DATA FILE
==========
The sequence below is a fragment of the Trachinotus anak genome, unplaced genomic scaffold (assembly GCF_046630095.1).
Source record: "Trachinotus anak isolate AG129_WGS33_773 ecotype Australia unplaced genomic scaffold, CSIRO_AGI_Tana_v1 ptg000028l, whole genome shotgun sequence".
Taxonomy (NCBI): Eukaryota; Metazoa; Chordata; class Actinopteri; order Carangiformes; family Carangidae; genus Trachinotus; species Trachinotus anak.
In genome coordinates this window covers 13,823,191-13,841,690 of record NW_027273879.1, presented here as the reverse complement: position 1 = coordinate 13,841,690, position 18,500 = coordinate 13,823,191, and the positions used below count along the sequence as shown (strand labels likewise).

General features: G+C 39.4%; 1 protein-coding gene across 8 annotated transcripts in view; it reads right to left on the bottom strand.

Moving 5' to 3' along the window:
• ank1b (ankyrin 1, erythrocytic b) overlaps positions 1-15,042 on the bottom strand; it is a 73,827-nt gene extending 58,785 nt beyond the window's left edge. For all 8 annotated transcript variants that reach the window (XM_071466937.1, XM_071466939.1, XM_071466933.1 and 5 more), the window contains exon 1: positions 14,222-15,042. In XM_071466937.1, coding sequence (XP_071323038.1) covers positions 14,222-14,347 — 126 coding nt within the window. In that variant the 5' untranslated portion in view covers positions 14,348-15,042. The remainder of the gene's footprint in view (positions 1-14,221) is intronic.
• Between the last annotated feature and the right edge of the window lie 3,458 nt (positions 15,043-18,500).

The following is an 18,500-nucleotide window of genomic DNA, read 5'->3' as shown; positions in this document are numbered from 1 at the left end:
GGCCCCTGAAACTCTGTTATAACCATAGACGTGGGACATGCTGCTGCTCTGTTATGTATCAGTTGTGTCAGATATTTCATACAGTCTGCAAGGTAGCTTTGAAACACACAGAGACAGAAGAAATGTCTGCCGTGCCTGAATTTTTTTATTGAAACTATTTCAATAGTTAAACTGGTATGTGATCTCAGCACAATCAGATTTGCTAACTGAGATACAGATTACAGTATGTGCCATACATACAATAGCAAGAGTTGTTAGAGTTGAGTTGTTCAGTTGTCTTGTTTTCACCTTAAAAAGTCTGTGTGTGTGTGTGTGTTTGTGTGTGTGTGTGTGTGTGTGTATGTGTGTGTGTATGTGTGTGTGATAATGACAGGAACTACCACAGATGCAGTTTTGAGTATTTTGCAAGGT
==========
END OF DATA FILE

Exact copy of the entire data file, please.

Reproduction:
The sequence below is a fragment of the Trachinotus anak genome, unplaced genomic scaffold (assembly GCF_046630095.1).
Source record: "Trachinotus anak isolate AG129_WGS33_773 ecotype Australia unplaced genomic scaffold, CSIRO_AGI_Tana_v1 ptg000028l, whole genome shotgun sequence".
Taxonomy (NCBI): Eukaryota; Metazoa; Chordata; class Actinopteri; order Carangiformes; family Carangidae; genus Trachinotus; species Trachinotus anak.
In genome coordinates this window covers 13,823,191-13,841,690 of record NW_027273879.1, presented here as the reverse complement: position 1 = coordinate 13,841,690, position 18,500 = coordinate 13,823,191, and the positions used below count along the sequence as shown (strand labels likewise).

General features: G+C 39.4%; 1 protein-coding gene across 8 annotated transcripts in view; it reads right to left on the bottom strand.

Moving 5' to 3' along the window:
• ank1b (ankyrin 1, erythrocytic b) overlaps positions 1-15,042 on the bottom strand; it is a 73,827-nt gene extending 58,785 nt beyond the window's left edge. For all 8 annotated transcript variants that reach the window (XM_071466937.1, XM_071466939.1, XM_071466933.1 and 5 more), the window contains exon 1: positions 14,222-15,042. In XM_071466937.1, coding sequence (XP_071323038.1) covers positions 14,222-14,347 — 126 coding nt within the window. In that variant the 5' untranslated portion in view covers positions 14,348-15,042. The remainder of the gene's footprint in view (positions 1-14,221) is intronic.
• Between the last annotated feature and the right edge of the window lie 3,458 nt (positions 15,043-18,500).

The following is an 18,500-nucleotide window of genomic DNA, read 5'->3' as shown; positions in this document are numbered from 1 at the left end:
GGCCCCTGAAACTCTGTTATAACCATAGACGTGGGACATGCTGCTGCTCTGTTATGTATCAGTTGTGTCAGATATTTCATACAGTCTGCAAGGTAGCTTTGAAACACACAGAGACAGAAGAAATGTCTGCCGTGCCTGAATTTTTTTATTGAAACTATTTCAATAGTTAAACTGGTATGTGATCTCAGCACAATCAGATTTGCTAACTGAGATACAGATTACAGTATGTGCCATACATACAATAGCAAGAGTTGTTAGAGTTGAGTTGTTCAGTTGTCTTGTTTTCACCTTAAAAAGTCTGTGTGTGTGTGTGTGTTTGTGTGTGTGTGTGTGTGTGTGTATGTGTGTGTGTATGTGTGTGTGATAATGACAGGAACTACCACAGATGCAGTTTTGAGTATTTTGCAAGGT